Speedway 'air fence' to make racing safer
Riders can push it to the limit tomorrow night at the 2012 Burt Munro Challenge Speedway events after an old track rivalry was set aside for the benefit of speedway safety.
For the first time at Oreti Park Speedway an air fence crash barrier will be installed at the track because of the efforts of former track competitors Bill Buckley and Fraser Gillespie.
Buckley, an Auckland businessman and former speedway rider credited with saving Western Springs as a racing venue, and veteran speedway rider Gillespie, of Invercargill, have put aside old unsettled scores on the track and joined forces to install the air fence to enhance the high octane sport they both love.
"It's not too dissimilar to a bouncy castle," Buckley who is also a noted inventor and innovator, said as he watched the Bluff Hill Climb yesterday.
Buckley said the air fence was invented by Tony Briggs, the son of speedway legend Barry, after Briggs Jr crashed into a fence and broke his back.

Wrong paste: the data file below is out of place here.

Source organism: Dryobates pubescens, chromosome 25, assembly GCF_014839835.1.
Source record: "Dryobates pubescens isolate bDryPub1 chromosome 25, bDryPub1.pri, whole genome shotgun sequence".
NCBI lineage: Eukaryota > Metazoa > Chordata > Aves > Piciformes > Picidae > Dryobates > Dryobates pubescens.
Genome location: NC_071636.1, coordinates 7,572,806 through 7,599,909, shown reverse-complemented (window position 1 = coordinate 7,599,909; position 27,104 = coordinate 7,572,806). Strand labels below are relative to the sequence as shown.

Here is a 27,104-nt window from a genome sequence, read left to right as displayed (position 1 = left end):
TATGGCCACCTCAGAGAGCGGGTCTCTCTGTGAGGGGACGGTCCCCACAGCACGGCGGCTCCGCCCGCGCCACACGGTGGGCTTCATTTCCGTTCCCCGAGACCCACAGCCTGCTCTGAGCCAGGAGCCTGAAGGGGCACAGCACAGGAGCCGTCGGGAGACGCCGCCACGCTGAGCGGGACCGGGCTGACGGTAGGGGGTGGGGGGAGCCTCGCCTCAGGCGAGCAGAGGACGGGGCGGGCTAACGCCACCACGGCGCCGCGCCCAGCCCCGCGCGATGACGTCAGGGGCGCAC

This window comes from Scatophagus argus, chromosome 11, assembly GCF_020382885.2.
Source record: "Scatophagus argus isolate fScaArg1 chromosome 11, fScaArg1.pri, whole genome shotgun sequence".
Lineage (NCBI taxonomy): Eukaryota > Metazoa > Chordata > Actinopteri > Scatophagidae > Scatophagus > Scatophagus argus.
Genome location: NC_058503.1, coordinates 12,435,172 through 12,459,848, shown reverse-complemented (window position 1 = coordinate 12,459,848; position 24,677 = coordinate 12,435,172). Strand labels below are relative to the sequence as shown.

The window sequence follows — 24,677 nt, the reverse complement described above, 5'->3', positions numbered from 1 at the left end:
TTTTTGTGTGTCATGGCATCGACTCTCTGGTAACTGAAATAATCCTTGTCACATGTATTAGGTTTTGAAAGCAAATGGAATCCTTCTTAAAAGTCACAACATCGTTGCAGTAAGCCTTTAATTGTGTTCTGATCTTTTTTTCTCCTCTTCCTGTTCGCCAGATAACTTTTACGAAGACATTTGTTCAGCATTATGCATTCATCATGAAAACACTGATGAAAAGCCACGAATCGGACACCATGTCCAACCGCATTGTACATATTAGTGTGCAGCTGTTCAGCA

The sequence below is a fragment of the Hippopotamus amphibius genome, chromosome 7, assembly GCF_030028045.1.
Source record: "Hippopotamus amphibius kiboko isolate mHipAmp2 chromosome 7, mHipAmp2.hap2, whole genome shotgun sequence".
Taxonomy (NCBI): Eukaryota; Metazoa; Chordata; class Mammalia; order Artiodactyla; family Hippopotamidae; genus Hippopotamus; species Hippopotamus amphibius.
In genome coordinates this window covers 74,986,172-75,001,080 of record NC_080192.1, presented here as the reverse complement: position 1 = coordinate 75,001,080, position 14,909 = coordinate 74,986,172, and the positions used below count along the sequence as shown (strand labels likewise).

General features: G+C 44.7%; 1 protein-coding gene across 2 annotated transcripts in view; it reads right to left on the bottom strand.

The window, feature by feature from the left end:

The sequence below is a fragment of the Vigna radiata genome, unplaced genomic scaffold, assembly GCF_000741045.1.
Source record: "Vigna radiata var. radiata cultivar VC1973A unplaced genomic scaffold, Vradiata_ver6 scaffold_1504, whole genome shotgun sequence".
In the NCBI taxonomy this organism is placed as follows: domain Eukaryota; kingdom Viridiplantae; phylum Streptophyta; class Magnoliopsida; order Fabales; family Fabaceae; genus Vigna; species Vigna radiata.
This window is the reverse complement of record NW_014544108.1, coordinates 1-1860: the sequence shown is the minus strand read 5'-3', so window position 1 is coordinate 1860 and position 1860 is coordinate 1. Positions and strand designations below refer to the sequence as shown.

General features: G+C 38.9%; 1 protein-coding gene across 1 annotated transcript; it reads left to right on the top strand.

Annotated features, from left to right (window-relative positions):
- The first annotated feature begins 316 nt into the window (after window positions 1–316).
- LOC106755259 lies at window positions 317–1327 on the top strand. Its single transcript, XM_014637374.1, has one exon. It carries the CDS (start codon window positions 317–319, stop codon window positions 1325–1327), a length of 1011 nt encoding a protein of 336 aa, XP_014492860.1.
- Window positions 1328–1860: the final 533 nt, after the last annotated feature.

Gillespie said the fence was designed to stop riders hitting concrete fences.
"There are still going to be crashes but this way lives and careers won't be cut short," Gillespie said.
Oreti Park will share the air fence with Western Springs Speedway in Auckland.
"It was my friendship with Fraser that enabled the two speedway organisations to share the cost and ownership of the portable air fence," Buckley said.
The Burt Munro camp site at Oreti Park officially opened yesterday and a big crowd is expected for the New Zealand Beach Racing Championships at Oreti Beach from 4.30pm today, weather permitting.
Follow the Burt Munro Challenge with the Southland Times on Twitter at #burtmunro
- The Southland Times
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